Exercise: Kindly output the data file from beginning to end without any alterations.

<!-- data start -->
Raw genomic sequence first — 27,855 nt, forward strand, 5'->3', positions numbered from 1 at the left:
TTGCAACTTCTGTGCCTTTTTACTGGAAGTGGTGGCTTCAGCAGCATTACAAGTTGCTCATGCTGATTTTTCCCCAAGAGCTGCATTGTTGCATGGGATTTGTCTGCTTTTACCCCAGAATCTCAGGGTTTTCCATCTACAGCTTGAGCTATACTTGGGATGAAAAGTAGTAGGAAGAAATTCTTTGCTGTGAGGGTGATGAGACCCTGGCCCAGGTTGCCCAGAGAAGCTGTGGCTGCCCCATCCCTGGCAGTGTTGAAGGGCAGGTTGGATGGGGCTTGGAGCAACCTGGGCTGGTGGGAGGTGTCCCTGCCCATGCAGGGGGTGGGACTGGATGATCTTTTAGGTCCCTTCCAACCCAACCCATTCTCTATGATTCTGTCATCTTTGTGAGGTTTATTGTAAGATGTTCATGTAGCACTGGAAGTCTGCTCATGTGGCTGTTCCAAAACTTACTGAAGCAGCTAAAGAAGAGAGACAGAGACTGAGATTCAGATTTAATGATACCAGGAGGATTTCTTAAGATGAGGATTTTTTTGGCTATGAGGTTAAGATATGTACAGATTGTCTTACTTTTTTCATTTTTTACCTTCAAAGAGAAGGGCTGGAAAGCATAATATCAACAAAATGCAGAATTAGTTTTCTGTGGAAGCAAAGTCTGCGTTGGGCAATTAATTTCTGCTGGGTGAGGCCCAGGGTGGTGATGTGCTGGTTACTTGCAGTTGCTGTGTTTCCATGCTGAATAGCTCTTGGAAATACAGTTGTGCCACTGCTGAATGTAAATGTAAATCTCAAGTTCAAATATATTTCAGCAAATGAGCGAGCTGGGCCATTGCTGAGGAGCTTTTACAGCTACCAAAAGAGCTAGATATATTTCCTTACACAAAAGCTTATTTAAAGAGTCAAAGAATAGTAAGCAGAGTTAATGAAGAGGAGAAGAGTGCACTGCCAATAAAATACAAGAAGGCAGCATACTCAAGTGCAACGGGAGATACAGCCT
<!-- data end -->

Raw genomic sequence first — 27,855 nt, forward strand, 5'->3', positions numbered from 1 at the left:
TTGCAACTTCTGTGCCTTTTTACTGGAAGTGGTGGCTTCAGCAGCATTACAAGTTGCTCATGCTGATTTTTCCCCAAGAGCTGCATTGTTGCATGGGATTTGTCTGCTTTTACCCCAGAATCTCAGGGTTTTCCATCTACAGCTTGAGCTATACTTGGGATGAAAAGTAGTAGGAAGAAATTCTTTGCTGTGAGGGTGATGAGACCCTGGCCCAGGTTGCCCAGAGAAGCTGTGGCTGCCCCATCCCTGGCAGTGTTGAAGGGCAGGTTGGATGGGGCTTGGAGCAACCTGGGCTGGTGGGAGGTGTCCCTGCCCATGCAGGGGGTGGGACTGGATGATCTTTTAGGTCCCTTCCAACCCAACCCATTCTCTATGATTCTGTCATCTTTGTGAGGTTTATTGTAAGATGTTCATGTAGCACTGGAAGTCTGCTCATGTGGCTGTTCCAAAACTTACTGAAGCAGCTAAAGAAGAGAGACAGAGACTGAGATTCAGATTTAATGATACCAGGAGGATTTCTTAAGATGAGGATTTTTTTGGCTATGAGGTTAAGATATGTACAGATTGTCTTACTTTTTTCATTTTTTACCTTCAAAGAGAAGGGCTGGAAAGCATAATATCAACAAAATGCAGAATTAGTTTTCTGTGGAAGCAAAGTCTGCGTTGGGCAATTAATTTCTGCTGGGTGAGGCCCAGGGTGGTGATGTGCTGGTTACTTGCAGTTGCTGTGTTTCCATGCTGAATAGCTCTTGGAAATACAGTTGTGCCACTGCTGAATGTAAATGTAAATCTCAAGTTCAAATATATTTCAGCAAATGAGCGAGCTGGGCCATTGCTGAGGAGCTTTTACAGCTACCAAAAGAGCTAGATATATTTCCTTACACAAAAGCTTATTTAAAGAGTCAAAGAATAGTAAGCAGAGTTAATGAAGAGGAGAAGAGTGCACTGCCAATAAAATACAAGAAGGCAGCATACTCAAGTGCAACGGGAGATACAGCCT